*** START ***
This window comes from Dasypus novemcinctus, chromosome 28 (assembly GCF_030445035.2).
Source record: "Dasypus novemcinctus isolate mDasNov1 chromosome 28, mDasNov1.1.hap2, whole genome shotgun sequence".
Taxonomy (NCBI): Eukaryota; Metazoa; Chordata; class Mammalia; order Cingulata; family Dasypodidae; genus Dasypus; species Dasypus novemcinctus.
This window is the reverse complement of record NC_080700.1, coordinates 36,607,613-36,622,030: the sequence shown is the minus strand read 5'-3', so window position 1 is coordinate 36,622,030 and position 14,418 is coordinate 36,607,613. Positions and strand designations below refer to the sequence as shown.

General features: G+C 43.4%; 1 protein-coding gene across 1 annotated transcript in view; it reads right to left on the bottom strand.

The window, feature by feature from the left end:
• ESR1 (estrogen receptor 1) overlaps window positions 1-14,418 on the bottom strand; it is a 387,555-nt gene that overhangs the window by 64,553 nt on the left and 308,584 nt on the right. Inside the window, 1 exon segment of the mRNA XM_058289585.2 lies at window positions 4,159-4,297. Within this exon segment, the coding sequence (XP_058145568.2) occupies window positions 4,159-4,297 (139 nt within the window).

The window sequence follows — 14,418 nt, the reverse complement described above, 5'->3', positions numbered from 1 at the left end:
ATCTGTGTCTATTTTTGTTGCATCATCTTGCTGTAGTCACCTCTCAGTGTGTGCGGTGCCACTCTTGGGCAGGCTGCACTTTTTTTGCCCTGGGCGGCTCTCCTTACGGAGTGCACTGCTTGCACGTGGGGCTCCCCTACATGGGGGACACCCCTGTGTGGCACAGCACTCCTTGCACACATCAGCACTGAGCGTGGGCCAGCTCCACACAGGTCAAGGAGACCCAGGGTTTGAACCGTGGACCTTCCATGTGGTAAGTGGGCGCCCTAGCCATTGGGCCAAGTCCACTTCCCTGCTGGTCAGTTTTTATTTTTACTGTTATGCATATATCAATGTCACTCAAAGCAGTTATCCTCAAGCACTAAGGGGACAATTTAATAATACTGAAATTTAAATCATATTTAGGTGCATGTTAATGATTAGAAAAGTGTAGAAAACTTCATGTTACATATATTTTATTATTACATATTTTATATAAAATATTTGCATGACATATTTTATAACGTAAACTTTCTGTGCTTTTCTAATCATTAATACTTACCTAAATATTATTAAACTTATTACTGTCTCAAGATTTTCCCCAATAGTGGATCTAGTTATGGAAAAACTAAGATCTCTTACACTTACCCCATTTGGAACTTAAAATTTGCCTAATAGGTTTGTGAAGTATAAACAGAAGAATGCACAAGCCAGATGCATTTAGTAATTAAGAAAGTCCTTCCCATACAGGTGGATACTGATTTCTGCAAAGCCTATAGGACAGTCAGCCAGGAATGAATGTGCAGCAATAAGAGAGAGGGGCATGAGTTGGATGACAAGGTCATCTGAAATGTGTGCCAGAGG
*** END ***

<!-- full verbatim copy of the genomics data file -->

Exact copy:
This window comes from Dasypus novemcinctus, chromosome 28 (assembly GCF_030445035.2).
Source record: "Dasypus novemcinctus isolate mDasNov1 chromosome 28, mDasNov1.1.hap2, whole genome shotgun sequence".
Taxonomy (NCBI): Eukaryota; Metazoa; Chordata; class Mammalia; order Cingulata; family Dasypodidae; genus Dasypus; species Dasypus novemcinctus.
This window is the reverse complement of record NC_080700.1, coordinates 36,607,613-36,622,030: the sequence shown is the minus strand read 5'-3', so window position 1 is coordinate 36,622,030 and position 14,418 is coordinate 36,607,613. Positions and strand designations below refer to the sequence as shown.

General features: G+C 43.4%; 1 protein-coding gene across 1 annotated transcript in view; it reads right to left on the bottom strand.

The window, feature by feature from the left end:
• ESR1 (estrogen receptor 1) overlaps window positions 1-14,418 on the bottom strand; it is a 387,555-nt gene that overhangs the window by 64,553 nt on the left and 308,584 nt on the right. Inside the window, 1 exon segment of the mRNA XM_058289585.2 lies at window positions 4,159-4,297. Within this exon segment, the coding sequence (XP_058145568.2) occupies window positions 4,159-4,297 (139 nt within the window).

The window sequence follows — 14,418 nt, the reverse complement described above, 5'->3', positions numbered from 1 at the left end:
ATCTGTGTCTATTTTTGTTGCATCATCTTGCTGTAGTCACCTCTCAGTGTGTGCGGTGCCACTCTTGGGCAGGCTGCACTTTTTTTGCCCTGGGCGGCTCTCCTTACGGAGTGCACTGCTTGCACGTGGGGCTCCCCTACATGGGGGACACCCCTGTGTGGCACAGCACTCCTTGCACACATCAGCACTGAGCGTGGGCCAGCTCCACACAGGTCAAGGAGACCCAGGGTTTGAACCGTGGACCTTCCATGTGGTAAGTGGGCGCCCTAGCCATTGGGCCAAGTCCACTTCCCTGCTGGTCAGTTTTTATTTTTACTGTTATGCATATATCAATGTCACTCAAAGCAGTTATCCTCAAGCACTAAGGGGACAATTTAATAATACTGAAATTTAAATCATATTTAGGTGCATGTTAATGATTAGAAAAGTGTAGAAAACTTCATGTTACATATATTTTATTATTACATATTTTATATAAAATATTTGCATGACATATTTTATAACGTAAACTTTCTGTGCTTTTCTAATCATTAATACTTACCTAAATATTATTAAACTTATTACTGTCTCAAGATTTTCCCCAATAGTGGATCTAGTTATGGAAAAACTAAGATCTCTTACACTTACCCCATTTGGAACTTAAAATTTGCCTAATAGGTTTGTGAAGTATAAACAGAAGAATGCACAAGCCAGATGCATTTAGTAATTAAGAAAGTCCTTCCCATACAGGTGGATACTGATTTCTGCAAAGCCTATAGGACAGTCAGCCAGGAATGAATGTGCAGCAATAAGAGAGAGGGGCATGAGTTGGATGACAAGGTCATCTGAAATGTGTGCCAGAGG